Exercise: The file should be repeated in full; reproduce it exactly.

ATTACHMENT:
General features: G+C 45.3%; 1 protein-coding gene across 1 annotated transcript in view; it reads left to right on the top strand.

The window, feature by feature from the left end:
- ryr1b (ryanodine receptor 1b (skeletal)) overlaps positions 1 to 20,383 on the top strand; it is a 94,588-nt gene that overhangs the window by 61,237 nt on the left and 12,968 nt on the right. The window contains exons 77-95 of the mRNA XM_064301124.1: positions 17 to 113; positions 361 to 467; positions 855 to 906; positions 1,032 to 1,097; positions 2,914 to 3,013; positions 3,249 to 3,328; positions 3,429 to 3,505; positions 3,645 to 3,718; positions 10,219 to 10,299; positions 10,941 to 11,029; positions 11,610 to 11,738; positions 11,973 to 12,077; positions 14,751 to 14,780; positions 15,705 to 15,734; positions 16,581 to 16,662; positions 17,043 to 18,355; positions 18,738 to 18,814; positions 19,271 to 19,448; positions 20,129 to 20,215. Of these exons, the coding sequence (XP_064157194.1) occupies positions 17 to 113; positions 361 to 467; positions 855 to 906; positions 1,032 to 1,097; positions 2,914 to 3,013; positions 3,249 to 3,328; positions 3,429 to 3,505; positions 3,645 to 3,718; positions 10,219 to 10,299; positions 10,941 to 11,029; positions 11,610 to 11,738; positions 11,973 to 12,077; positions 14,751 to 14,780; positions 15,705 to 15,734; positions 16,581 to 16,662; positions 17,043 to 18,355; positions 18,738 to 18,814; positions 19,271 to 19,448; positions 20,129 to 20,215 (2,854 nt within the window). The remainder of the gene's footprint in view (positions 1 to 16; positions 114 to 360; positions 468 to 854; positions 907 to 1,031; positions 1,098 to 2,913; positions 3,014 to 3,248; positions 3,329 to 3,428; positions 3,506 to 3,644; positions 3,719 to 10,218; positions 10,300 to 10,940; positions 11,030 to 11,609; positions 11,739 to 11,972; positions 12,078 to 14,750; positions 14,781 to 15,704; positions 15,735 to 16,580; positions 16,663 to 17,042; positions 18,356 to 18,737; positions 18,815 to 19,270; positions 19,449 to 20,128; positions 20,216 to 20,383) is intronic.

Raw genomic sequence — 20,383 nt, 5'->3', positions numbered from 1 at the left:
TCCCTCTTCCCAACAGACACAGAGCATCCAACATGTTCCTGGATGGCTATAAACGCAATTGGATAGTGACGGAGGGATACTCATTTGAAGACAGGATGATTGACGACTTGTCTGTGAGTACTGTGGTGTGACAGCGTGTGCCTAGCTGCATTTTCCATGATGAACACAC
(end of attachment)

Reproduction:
General features: G+C 45.3%; 1 protein-coding gene across 1 annotated transcript in view; it reads left to right on the top strand.

The window, feature by feature from the left end:
- ryr1b (ryanodine receptor 1b (skeletal)) overlaps positions 1 to 20,383 on the top strand; it is a 94,588-nt gene that overhangs the window by 61,237 nt on the left and 12,968 nt on the right. The window contains exons 77-95 of the mRNA XM_064301124.1: positions 17 to 113; positions 361 to 467; positions 855 to 906; positions 1,032 to 1,097; positions 2,914 to 3,013; positions 3,249 to 3,328; positions 3,429 to 3,505; positions 3,645 to 3,718; positions 10,219 to 10,299; positions 10,941 to 11,029; positions 11,610 to 11,738; positions 11,973 to 12,077; positions 14,751 to 14,780; positions 15,705 to 15,734; positions 16,581 to 16,662; positions 17,043 to 18,355; positions 18,738 to 18,814; positions 19,271 to 19,448; positions 20,129 to 20,215. Of these exons, the coding sequence (XP_064157194.1) occupies positions 17 to 113; positions 361 to 467; positions 855 to 906; positions 1,032 to 1,097; positions 2,914 to 3,013; positions 3,249 to 3,328; positions 3,429 to 3,505; positions 3,645 to 3,718; positions 10,219 to 10,299; positions 10,941 to 11,029; positions 11,610 to 11,738; positions 11,973 to 12,077; positions 14,751 to 14,780; positions 15,705 to 15,734; positions 16,581 to 16,662; positions 17,043 to 18,355; positions 18,738 to 18,814; positions 19,271 to 19,448; positions 20,129 to 20,215 (2,854 nt within the window). The remainder of the gene's footprint in view (positions 1 to 16; positions 114 to 360; positions 468 to 854; positions 907 to 1,031; positions 1,098 to 2,913; positions 3,014 to 3,248; positions 3,329 to 3,428; positions 3,506 to 3,644; positions 3,719 to 10,218; positions 10,300 to 10,940; positions 11,030 to 11,609; positions 11,739 to 11,972; positions 12,078 to 14,750; positions 14,781 to 15,704; positions 15,735 to 16,580; positions 16,663 to 17,042; positions 18,356 to 18,737; positions 18,815 to 19,270; positions 19,449 to 20,128; positions 20,216 to 20,383) is intronic.

Raw genomic sequence — 20,383 nt, 5'->3', positions numbered from 1 at the left:
TCCCTCTTCCCAACAGACACAGAGCATCCAACATGTTCCTGGATGGCTATAAACGCAATTGGATAGTGACGGAGGGATACTCATTTGAAGACAGGATGATTGACGACTTGTCTGTGAGTACTGTGGTGTGACAGCGTGTGCCTAGCTGCATTTTCCATGATGAACACAC